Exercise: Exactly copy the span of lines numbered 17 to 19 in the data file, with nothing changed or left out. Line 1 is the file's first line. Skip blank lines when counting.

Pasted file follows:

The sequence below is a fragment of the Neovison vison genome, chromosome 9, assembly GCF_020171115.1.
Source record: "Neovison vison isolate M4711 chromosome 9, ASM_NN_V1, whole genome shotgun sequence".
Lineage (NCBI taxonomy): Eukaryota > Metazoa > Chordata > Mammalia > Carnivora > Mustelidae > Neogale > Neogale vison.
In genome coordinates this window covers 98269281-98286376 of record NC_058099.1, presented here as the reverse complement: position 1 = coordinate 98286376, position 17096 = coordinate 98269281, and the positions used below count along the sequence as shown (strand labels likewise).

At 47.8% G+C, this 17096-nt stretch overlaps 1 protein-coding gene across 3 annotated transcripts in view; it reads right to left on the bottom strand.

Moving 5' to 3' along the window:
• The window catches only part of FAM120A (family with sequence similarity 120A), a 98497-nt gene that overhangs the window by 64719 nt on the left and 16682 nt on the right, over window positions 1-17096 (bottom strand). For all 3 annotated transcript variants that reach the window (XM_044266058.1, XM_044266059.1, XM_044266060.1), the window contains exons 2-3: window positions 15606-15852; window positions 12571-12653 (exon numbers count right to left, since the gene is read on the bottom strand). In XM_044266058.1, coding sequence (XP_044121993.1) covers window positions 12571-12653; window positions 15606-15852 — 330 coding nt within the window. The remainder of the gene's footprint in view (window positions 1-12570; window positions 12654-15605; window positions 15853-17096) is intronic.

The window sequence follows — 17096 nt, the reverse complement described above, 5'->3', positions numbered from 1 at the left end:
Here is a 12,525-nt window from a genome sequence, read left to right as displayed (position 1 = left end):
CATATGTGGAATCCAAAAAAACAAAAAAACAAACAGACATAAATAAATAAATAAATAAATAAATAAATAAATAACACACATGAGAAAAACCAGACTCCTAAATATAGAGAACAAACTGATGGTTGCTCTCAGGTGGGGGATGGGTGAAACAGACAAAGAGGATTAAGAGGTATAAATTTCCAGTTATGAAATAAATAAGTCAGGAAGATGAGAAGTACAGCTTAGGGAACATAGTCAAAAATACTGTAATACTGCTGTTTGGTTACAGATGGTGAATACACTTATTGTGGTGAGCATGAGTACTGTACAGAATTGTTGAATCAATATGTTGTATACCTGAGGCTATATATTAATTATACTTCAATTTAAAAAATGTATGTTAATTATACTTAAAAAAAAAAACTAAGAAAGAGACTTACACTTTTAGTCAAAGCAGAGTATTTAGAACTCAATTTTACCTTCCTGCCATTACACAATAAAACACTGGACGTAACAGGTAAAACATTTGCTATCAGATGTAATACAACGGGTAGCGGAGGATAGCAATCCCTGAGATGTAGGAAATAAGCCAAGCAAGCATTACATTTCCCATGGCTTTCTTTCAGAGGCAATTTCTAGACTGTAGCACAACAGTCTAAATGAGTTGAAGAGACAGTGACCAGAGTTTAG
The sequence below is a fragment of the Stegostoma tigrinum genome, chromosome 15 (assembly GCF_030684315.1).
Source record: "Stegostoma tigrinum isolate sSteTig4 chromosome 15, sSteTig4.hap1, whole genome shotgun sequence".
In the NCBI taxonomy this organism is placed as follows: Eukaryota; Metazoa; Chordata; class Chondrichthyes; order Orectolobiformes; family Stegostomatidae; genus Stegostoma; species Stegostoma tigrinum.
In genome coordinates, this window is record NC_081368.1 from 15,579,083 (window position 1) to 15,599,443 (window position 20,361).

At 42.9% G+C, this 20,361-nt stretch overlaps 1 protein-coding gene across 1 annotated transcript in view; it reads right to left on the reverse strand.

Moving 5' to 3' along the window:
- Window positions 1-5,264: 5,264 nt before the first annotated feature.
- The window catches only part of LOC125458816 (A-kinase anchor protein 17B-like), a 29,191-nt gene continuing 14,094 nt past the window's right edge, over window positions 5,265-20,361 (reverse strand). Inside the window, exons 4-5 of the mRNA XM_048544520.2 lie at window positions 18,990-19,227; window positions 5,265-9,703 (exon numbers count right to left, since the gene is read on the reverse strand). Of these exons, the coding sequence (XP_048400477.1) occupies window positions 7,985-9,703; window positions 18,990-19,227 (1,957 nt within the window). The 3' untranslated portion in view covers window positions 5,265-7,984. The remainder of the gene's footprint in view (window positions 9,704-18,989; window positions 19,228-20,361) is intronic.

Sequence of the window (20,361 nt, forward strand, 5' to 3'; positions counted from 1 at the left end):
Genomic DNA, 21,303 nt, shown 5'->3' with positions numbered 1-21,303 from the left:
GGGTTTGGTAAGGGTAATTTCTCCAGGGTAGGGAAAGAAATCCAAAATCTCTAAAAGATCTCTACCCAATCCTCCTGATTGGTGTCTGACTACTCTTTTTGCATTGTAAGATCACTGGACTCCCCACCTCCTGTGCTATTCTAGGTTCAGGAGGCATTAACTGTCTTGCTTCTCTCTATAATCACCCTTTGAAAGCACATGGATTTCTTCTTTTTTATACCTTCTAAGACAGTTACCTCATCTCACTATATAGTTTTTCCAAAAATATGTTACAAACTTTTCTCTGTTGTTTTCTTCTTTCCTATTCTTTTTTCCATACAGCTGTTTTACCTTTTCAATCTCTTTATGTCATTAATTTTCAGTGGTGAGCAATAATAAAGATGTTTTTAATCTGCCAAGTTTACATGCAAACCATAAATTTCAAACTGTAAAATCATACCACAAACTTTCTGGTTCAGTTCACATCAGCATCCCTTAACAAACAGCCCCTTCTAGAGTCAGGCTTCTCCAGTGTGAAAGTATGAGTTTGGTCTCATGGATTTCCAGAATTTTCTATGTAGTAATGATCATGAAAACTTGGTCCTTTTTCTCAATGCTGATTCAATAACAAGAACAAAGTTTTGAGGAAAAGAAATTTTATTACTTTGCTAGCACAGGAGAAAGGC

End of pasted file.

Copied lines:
- Window positions 1-5,264: 5,264 nt before the first annotated feature.
- The window catches only part of LOC125458816 (A-kinase anchor protein 17B-like), a 29,191-nt gene continuing 14,094 nt past the window's right edge, over window positions 5,265-20,361 (reverse strand). Inside the window, exons 4-5 of the mRNA XM_048544520.2 lie at window positions 18,990-19,227; window positions 5,265-9,703 (exon numbers count right to left, since the gene is read on the reverse strand). Of these exons, the coding sequence (XP_048400477.1) occupies window positions 7,985-9,703; window positions 18,990-19,227 (1,957 nt within the window). The 3' untranslated portion in view covers window positions 5,265-7,984. The remainder of the gene's footprint in view (window positions 9,704-18,989; window positions 19,228-20,361) is intronic.

Sequence of the window (20,361 nt, forward strand, 5' to 3'; positions counted from 1 at the left end):